- You have three passports.
- You have a passport but no driver’s license.
- You go into culture shock upon returning to your “home” country.
- Your life story uses the phrase “Then we moved to…” three (or four, or five…) times.
- You wince when people mispronounce foreign words.
- You don’t know whether to write the date as day/month/year, month/day/year, or some variation thereof.
- The best word for something is the word you learned first, regardless of the language.
- You get confused because US money isn’t colour-coded.
- You think VISA is a document that’s stamped in your passport, not a plastic card you carry in your wallet.
- You own personal appliances with 3 types of plugs, know the difference between 110 and 220 volts, 50 and 60 cycle current, and realize that a trasnsformer isn’t always enough to make your appliances work.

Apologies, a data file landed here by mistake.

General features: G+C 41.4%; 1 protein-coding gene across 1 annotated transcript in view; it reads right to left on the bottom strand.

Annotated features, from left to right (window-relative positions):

- You fried a number of appliances during the learning process.
- You think the Pledge of Allegiance might possibly begin with “Four-score and seven years ago….”
- Half of your phone calls are unintelligible to those around you.
- You believe vehemently that football is played with a round, spotted ball.
- You consider a city 500 miles away “very close.”
- You get homesick reading National Geographic.
- You cruise the Internet looking for fonts that can support foreign alphabets.
- You think in the metric system and Celsius.
- You may have learned to think in feet and miles as well, after a few years of living (and driving) in the US. (But not Fahrenheit. You will *never* learn to think in Fahrenheit).